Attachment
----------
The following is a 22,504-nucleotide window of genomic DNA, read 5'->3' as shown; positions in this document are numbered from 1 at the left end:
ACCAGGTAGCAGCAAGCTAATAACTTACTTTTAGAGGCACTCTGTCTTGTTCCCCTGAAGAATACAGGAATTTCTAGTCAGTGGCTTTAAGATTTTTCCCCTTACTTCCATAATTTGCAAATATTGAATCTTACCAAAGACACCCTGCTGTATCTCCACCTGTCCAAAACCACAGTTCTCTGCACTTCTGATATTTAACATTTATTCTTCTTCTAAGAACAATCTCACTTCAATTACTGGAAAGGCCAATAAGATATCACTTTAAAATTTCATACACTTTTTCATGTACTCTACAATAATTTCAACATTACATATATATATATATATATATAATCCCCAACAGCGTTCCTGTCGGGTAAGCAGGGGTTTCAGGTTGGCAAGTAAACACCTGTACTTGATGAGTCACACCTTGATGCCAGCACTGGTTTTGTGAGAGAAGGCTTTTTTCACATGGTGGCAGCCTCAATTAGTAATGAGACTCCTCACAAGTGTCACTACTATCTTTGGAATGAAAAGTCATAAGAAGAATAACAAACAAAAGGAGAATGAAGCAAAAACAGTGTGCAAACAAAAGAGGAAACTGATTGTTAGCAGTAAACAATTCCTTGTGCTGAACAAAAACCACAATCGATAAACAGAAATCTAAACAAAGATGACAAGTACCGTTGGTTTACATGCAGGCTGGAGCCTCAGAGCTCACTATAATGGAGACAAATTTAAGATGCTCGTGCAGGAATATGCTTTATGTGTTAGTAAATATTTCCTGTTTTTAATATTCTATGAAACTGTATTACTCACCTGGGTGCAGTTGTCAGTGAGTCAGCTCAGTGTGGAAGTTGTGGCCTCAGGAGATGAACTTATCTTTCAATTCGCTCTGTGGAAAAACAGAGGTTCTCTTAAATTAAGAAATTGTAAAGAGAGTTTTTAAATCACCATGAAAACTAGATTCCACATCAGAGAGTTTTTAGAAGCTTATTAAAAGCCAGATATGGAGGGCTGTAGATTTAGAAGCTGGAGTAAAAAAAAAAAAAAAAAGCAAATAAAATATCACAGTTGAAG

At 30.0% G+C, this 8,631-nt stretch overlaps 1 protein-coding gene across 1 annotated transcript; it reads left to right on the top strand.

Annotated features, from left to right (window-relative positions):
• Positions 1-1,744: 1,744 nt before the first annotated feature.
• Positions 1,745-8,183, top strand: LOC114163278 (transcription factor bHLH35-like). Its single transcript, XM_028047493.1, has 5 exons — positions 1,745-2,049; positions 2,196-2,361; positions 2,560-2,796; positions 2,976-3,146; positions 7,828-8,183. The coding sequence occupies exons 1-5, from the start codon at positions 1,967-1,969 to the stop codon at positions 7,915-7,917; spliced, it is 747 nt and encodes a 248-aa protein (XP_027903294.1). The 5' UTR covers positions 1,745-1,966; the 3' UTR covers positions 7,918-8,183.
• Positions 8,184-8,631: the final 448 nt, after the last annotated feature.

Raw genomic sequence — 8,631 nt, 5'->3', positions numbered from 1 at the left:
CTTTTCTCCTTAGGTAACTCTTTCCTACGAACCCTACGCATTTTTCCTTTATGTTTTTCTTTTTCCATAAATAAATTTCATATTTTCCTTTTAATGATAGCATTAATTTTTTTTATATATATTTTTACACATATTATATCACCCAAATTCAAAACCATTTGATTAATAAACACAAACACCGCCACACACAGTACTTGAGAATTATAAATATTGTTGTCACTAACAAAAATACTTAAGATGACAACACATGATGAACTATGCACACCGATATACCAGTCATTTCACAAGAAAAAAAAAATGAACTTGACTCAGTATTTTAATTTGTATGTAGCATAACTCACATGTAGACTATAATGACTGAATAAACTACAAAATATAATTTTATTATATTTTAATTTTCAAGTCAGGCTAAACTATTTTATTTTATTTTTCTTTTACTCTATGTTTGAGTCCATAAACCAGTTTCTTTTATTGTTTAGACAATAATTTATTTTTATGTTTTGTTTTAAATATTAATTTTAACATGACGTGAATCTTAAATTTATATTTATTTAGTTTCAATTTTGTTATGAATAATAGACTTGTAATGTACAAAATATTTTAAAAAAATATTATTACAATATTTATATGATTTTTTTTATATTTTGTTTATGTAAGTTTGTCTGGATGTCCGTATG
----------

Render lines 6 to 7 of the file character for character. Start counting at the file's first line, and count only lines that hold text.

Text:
• Positions 1,745-8,183, top strand: LOC114163278 (transcription factor bHLH35-like). Its single transcript, XM_028047493.1, has 5 exons — positions 1,745-2,049; positions 2,196-2,361; positions 2,560-2,796; positions 2,976-3,146; positions 7,828-8,183. The coding sequence occupies exons 1-5, from the start codon at positions 1,967-1,969 to the stop codon at positions 7,915-7,917; spliced, it is 747 nt and encodes a 248-aa protein (XP_027903294.1). The 5' UTR covers positions 1,745-1,966; the 3' UTR covers positions 7,918-8,183.
• Positions 8,184-8,631: the final 448 nt, after the last annotated feature.